The last file worth mentioning is VuforiaConfiguration, located inside the Resources folder. This file is included because you need a license to develop a Vuforia application. However, if you’d like, you can obtain a free developer license using the Vuforia Developer Portal.

Note: If the App License Key is missing from your project, you can find the key in the README file. Copy the string into the inspector field of the VuforiaConfiguration file.

Now that you have the AR Camera in the scene, there’s just one more thing you need to do. Turn on Augmented Reality!

Go to Edit -> Project Settings -> Player. Scroll down to the bottom where the XR Settings are located, and verify the Vuforia Augmented Reality Supported checkbox is checked.

Push Play in the editor, and say hello to yourself!

Note: If you hit play and are faced with a “Vuforia Initialization Failed” screen, try restarting Unity. This is a random bug that only appears on certain systems.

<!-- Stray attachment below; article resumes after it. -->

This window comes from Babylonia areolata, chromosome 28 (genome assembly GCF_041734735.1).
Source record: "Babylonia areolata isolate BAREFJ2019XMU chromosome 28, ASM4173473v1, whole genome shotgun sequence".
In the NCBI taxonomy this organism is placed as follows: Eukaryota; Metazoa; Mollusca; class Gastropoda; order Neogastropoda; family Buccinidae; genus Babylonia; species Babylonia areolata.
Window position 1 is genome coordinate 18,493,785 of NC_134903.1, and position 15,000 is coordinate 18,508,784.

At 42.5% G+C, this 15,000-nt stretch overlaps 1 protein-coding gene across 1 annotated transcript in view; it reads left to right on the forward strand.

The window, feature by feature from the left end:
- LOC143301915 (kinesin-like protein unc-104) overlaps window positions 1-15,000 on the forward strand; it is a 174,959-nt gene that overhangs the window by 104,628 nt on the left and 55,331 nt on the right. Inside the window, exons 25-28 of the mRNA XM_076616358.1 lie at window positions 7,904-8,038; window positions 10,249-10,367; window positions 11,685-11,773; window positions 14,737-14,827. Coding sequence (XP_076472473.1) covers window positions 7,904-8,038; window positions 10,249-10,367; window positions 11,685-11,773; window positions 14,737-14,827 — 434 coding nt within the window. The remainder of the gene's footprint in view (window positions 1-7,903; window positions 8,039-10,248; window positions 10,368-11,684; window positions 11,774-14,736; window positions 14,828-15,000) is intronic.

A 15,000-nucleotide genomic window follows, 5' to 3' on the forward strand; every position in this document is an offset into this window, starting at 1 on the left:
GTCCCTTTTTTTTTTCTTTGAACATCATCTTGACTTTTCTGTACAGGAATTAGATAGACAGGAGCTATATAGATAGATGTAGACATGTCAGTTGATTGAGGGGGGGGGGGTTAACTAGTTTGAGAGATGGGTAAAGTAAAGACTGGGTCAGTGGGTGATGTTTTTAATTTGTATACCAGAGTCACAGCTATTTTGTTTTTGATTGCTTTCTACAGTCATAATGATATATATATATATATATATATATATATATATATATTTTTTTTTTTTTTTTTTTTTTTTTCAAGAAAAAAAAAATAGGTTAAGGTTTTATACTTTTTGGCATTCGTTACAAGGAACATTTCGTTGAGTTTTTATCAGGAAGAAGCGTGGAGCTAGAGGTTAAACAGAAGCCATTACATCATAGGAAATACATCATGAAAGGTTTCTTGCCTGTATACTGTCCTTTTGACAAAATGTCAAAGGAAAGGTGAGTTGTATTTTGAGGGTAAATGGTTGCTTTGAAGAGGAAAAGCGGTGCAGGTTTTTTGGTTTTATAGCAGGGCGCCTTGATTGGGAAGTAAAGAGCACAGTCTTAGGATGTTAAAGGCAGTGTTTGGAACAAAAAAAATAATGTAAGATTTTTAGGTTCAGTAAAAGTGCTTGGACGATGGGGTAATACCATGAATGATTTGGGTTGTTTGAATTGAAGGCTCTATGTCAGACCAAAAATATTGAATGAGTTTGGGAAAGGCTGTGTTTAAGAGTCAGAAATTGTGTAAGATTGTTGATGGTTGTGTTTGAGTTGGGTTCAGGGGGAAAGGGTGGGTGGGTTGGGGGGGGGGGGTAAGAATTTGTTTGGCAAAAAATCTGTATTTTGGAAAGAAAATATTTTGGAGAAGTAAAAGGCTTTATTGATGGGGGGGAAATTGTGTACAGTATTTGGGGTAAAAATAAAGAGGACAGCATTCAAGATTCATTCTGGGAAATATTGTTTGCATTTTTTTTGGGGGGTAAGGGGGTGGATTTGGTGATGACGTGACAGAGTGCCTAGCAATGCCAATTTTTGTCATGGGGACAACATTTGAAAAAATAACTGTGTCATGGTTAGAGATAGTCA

Introduction to Image Recognition

I’m sure you look lovely, but what happened to the pizza game?

The default way Vuforia works is with Image Recognition. Image Recognition, also called Tracker Recognition or Image Tracking, is the process by which the camera detects a predetermined image and knows what to do with it, such as rendering some content on top of it. This works best when the tracking image matches the content in some way, for example, floor-plans to render a building might work well on top of a picture of a building.

How it works: It’s critical to select a good tracking image. When using Vuforia, you can upload your chosen image to the developer portal to see how well it’ll track, which is something you should do before you start development. The developer portal gives your image a rating, but more importantly, it’ll show you the “feature points”. For a good tracker, these feature points should be densely spread around the image with no repeating patterns. At runtime, the camera looks for these feature points to help calculate where to position itself in relation to the image.